A startup future
If we believe predictions and analysts, we will see a year full of new ideas, new companies and concepts popping up faster than ever before. We will also see large companies focusing on internal startups, development of (new) technology centers, and completely autonomous rogue teams trying to find the next big thing for the corporation they are working for. Or maybe just trying to succeed in fighting off the next big thing.
And we also know that a lot of these startups will fail. For many reasons. Either way, focusing your efforts on a sound business strategy built on your unique brand will de–risk your startup, and may just put you ahead of the curve.
This article is relevant to both the intrapreneurs, as well as the entrepreneurs focusing their efforts on changing the world, and possibly killing a giant or two in the process.
So, when you have a concept, an idea, and maybe even a business plan, why should you spend time on brand management? And more specifically, how should you spend time on it?
Brand – debunked
Let’s debunk brand quickly — it is not your advertising, your logo, your design or your product. It also is not your office, or your technology. Brand is your core belief, your identity, the foundation of your efforts, and the fundamental driver of growth, positioning and ultimately, the dimension that will define your space in the market. It simply gives you direction, and it makes future customers understand what you do, how you do it, and why they should be a part of it in the future. It lets them connect emotionally.
You can have the greatest technology in the world and a kickass business plan, but if nobody understands what you are selling, and what makes you unique, why would they buy your stuff? Or invest in your idea?
The human factor
Remember — any commercial success depends on human interaction. Humans creating a concept, developing it, selling it, and ultimately buying, using and reviewing it. There is no “plan” that talks to another “plan” coincidentally creating scalable business. It comes from people. And brand is the strongest factor for any company or concept to influence human decision making.
Based on our experience of dealing with internal and external startup brand sprints, here is a suggestion of a process and its content.
Why, what, how & who
Having done this, we dive into the actual brand strategy. Spend some time with your team, stakeholders or advisors to answer these essential three questions:
WHY — does this concept exist, why should anyone care, and why is it relevant?
WHAT — are we trying to achieve, what is our ambition, and what will we be doing / offering / solving?
HOW — are we going to do this, how will we succeed, how will we sell?
WHO —are we doing this for? Are we actually sure about our target audience and the “problem” we are solving for them?
These three core questions define your strategic triangle. Add who you will be selling to and why will they buy or use the offering into it and you will have the core of your brand strategy ready.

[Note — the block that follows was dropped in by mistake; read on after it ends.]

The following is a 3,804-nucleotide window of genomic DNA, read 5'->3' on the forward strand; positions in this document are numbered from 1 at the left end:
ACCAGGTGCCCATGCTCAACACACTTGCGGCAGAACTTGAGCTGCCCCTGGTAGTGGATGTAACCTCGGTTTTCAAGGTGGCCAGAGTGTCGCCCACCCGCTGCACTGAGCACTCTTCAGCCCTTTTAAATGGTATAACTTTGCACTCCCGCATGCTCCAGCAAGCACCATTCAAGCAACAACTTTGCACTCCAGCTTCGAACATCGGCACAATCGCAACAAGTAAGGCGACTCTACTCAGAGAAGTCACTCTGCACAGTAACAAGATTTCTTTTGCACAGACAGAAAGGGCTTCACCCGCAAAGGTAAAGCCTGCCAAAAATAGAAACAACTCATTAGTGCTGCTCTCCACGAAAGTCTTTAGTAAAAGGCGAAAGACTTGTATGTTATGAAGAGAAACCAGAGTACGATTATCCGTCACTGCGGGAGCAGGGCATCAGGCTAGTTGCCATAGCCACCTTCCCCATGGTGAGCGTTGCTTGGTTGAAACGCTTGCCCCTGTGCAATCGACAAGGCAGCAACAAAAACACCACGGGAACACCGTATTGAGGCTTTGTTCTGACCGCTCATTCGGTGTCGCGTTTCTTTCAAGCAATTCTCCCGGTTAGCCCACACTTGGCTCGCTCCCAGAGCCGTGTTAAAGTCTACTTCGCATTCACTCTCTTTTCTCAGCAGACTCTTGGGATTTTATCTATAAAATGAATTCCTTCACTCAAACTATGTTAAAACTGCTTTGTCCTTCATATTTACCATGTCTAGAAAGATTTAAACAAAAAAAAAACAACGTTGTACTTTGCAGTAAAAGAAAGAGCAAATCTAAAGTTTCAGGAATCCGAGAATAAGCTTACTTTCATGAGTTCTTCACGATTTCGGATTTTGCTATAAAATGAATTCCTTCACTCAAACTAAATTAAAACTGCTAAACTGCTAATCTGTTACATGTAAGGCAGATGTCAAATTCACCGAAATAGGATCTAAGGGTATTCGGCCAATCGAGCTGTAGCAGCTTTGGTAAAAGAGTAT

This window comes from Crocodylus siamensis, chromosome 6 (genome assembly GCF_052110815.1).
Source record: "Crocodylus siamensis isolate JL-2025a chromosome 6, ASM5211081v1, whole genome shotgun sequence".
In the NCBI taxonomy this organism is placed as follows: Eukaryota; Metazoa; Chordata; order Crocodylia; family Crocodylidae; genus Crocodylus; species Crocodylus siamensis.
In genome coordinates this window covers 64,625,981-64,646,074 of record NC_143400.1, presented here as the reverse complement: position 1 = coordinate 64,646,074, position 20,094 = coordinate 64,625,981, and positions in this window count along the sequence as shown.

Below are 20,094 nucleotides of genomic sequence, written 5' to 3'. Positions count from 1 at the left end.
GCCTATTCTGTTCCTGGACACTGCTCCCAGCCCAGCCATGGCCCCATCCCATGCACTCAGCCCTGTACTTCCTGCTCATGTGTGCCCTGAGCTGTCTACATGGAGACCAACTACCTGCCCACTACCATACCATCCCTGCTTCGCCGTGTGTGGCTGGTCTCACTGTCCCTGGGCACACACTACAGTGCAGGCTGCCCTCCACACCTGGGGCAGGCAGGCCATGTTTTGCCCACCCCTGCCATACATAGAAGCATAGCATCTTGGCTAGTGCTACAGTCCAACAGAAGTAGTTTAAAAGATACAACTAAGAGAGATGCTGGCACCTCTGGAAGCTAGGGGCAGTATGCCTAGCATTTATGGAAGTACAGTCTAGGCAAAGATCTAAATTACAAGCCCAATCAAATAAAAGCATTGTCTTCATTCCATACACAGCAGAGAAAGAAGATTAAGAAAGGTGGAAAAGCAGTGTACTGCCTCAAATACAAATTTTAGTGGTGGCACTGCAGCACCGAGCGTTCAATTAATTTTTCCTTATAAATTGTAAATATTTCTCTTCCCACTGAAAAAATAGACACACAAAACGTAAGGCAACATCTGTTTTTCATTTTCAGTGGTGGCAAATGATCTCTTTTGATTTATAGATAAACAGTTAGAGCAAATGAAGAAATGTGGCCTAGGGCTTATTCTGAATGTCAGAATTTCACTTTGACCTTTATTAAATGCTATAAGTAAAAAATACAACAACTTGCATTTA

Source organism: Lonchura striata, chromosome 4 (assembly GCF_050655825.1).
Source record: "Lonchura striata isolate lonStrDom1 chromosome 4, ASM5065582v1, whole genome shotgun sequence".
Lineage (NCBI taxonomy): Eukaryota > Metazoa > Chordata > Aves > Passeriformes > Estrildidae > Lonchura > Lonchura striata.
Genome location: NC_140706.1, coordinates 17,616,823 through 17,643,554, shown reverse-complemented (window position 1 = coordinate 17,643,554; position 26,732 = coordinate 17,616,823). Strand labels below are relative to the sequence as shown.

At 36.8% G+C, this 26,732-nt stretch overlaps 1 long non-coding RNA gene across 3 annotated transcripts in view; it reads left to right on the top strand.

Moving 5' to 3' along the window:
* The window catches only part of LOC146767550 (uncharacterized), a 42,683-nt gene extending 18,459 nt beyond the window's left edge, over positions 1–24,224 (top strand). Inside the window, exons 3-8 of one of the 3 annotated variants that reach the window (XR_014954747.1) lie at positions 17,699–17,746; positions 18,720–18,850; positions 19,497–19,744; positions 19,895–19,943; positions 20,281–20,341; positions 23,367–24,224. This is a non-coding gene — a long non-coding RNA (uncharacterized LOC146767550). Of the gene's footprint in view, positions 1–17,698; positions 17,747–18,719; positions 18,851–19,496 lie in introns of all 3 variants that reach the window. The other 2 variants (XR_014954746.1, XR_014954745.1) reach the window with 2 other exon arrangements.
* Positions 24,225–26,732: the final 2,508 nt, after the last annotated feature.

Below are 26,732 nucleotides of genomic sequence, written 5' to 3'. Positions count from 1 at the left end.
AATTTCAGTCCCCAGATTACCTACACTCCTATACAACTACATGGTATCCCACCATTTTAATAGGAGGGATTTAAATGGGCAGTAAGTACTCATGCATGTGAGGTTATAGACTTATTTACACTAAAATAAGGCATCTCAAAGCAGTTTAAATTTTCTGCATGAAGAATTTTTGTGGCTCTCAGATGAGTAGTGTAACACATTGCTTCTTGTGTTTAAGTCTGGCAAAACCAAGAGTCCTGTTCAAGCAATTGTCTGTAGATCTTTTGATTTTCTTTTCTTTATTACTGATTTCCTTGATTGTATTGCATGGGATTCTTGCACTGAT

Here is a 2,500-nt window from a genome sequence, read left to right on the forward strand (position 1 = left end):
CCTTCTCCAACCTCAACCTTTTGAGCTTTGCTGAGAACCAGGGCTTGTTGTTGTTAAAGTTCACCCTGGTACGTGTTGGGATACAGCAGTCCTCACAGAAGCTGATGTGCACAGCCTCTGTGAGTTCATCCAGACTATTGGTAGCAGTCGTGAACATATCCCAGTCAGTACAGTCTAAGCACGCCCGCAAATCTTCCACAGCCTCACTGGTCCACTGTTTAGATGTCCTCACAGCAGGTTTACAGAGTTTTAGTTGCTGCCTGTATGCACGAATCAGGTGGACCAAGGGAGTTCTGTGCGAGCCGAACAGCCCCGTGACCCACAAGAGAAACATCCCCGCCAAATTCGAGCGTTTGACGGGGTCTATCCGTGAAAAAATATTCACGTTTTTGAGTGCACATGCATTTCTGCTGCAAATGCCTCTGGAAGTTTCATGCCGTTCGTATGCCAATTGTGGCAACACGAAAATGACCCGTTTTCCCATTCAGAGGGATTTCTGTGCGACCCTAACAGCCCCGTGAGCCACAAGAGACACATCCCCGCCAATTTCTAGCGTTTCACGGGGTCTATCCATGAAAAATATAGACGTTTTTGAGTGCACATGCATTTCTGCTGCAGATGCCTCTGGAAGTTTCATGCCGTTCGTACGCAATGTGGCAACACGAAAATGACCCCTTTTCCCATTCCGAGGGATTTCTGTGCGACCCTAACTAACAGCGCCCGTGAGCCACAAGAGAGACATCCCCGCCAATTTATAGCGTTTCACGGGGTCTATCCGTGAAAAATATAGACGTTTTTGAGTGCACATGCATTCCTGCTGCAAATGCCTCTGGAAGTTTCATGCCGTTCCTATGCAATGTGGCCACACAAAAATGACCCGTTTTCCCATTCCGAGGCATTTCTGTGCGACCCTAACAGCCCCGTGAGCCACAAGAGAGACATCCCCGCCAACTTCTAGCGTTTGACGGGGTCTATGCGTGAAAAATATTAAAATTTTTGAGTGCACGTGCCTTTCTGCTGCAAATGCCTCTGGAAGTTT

Once this is ready, and you still have time left, you should address your desired position, spend a few thoughts on the basic elements of your core narrative and, last but not least, try and define your onliness statement (My company is the only ____ that ____ ! ) And of course it is pretty cool if you can come up with a catchy name.
Clients, investors, internal stakeholders
They all need to understand you. Everything you are doing with this audience is sales. Sales, sales, sales. And you cannot sell anything these days without clarity, simple value propositions and a crystal clear idea of what you are selling. Imagine design without brand guidance, or your investor presentation without a proper storyline and ambition. You are getting the idea.
Long and difficult? Nope! Short and simple.
Never plan too long ahead. And never get too cozy with names and strategies. You may have to change your core strategy, you may have to change your name, or even your core concept.
Some of the worlds’ greatest startups came out of pivots. Slack was just a side product of another startup, UBER wanted to own cars until right before they launched, and Amazon (you should type relentless.com into your browser) had to quickly adapt and pivot based on the exponential growth that was the Internet at the time.
Pro tip: Don’t marry your strategy. Be unfaithful. Try other things. Listen to the market. But whatever you end up doing, commit fully.
Drive growth, manage brand
Going forward you will deal with tech development, design, organizational development, recruitment, profit and losses and everything else that comes with running a business. Make sure you keep two key ambitions set in stone:
1. Drive growth — everywhere, in all aspects of your startup. Regardless if your growth means more users, more MVPs, more revenue or more people. Or all of the above.
2. Manage your brand — it is your biggest strategic asset, the one thing that sets you apart, and the core connection between you and your customers. Treat it right, and it will give you success in return.
Good luck. Now run. Fast.
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